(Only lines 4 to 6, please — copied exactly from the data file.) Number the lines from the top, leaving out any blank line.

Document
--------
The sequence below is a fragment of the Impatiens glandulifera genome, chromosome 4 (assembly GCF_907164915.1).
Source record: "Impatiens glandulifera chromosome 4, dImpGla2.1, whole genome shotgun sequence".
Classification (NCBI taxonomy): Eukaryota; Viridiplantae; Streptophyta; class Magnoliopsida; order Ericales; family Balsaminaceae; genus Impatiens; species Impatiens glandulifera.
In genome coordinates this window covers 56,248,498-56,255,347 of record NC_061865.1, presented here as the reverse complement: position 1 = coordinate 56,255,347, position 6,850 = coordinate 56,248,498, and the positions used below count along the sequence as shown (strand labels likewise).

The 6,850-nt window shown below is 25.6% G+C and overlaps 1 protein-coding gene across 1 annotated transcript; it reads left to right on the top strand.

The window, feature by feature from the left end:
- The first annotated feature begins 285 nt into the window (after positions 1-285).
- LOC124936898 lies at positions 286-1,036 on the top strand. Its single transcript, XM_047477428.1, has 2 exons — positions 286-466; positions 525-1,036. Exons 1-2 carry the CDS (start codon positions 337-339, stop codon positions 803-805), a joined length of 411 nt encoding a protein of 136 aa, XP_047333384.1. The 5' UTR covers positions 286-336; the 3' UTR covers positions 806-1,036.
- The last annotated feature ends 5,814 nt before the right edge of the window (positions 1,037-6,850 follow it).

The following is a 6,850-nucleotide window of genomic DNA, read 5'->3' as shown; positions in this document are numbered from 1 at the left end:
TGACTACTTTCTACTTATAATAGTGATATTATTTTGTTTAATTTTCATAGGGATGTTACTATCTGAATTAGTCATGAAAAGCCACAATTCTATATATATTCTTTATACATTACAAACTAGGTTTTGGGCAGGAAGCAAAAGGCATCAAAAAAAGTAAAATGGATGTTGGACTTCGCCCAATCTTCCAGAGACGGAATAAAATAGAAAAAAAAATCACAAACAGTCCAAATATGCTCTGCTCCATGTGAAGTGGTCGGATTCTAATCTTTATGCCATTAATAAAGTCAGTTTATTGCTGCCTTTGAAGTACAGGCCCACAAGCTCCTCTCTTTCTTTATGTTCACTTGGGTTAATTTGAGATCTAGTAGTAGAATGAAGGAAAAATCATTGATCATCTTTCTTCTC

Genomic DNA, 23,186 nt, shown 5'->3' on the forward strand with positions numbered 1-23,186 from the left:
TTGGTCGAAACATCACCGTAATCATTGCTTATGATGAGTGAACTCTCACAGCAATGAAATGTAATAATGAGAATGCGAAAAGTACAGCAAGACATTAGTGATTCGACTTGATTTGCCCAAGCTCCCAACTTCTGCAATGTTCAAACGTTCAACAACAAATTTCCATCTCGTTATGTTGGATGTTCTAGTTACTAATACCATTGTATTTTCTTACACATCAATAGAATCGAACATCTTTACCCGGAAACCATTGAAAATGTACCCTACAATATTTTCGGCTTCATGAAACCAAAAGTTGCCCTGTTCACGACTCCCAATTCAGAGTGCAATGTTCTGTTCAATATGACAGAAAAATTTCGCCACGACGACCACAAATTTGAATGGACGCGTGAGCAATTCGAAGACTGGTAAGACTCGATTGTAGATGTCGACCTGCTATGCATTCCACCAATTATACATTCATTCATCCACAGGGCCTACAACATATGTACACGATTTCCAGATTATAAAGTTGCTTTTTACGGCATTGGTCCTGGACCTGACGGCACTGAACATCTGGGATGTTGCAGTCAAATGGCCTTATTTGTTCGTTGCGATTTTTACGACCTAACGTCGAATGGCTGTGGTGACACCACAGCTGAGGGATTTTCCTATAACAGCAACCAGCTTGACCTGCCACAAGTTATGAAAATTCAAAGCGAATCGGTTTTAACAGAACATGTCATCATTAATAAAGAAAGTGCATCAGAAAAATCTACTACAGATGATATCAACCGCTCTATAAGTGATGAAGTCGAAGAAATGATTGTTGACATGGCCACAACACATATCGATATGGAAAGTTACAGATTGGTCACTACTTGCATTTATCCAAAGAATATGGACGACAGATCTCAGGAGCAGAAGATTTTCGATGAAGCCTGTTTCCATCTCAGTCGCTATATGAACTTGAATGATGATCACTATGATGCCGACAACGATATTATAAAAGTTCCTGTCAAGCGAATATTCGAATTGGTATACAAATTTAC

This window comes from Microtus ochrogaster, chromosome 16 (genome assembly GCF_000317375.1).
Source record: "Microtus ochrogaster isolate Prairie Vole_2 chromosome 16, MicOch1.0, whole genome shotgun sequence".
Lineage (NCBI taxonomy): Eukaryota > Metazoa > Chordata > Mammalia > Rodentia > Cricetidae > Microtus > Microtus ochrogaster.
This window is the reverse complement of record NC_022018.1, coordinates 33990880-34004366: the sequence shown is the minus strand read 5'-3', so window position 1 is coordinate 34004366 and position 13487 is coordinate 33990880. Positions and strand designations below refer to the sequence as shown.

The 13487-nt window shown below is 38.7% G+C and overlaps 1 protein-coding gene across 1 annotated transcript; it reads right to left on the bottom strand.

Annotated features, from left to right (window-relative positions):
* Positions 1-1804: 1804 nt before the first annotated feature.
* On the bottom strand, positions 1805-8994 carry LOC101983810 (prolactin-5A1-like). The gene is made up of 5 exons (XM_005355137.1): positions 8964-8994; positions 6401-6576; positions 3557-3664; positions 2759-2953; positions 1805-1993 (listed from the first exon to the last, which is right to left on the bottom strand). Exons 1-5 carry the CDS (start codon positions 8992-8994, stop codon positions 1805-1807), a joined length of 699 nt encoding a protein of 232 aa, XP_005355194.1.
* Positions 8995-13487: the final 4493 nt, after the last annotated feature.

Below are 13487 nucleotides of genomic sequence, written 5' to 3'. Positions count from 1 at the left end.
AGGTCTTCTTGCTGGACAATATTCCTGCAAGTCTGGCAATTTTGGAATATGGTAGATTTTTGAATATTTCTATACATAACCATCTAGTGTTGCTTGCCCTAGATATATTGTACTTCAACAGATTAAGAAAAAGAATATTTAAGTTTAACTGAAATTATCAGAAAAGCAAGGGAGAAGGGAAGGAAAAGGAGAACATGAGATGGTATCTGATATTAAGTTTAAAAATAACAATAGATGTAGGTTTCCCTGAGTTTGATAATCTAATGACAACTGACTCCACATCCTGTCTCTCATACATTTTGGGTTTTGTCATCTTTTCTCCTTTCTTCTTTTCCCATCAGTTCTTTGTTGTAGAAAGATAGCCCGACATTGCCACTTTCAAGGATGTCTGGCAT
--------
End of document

In genome coordinates this window covers 56,248,498-56,255,347 of record NC_061865.1, presented here as the reverse complement: position 1 = coordinate 56,255,347, position 6,850 = coordinate 56,248,498, and the positions used below count along the sequence as shown (strand labels likewise).

The 6,850-nt window shown below is 25.6% G+C and overlaps 1 protein-coding gene across 1 annotated transcript; it reads left to right on the top strand.

The window, feature by feature from the left end: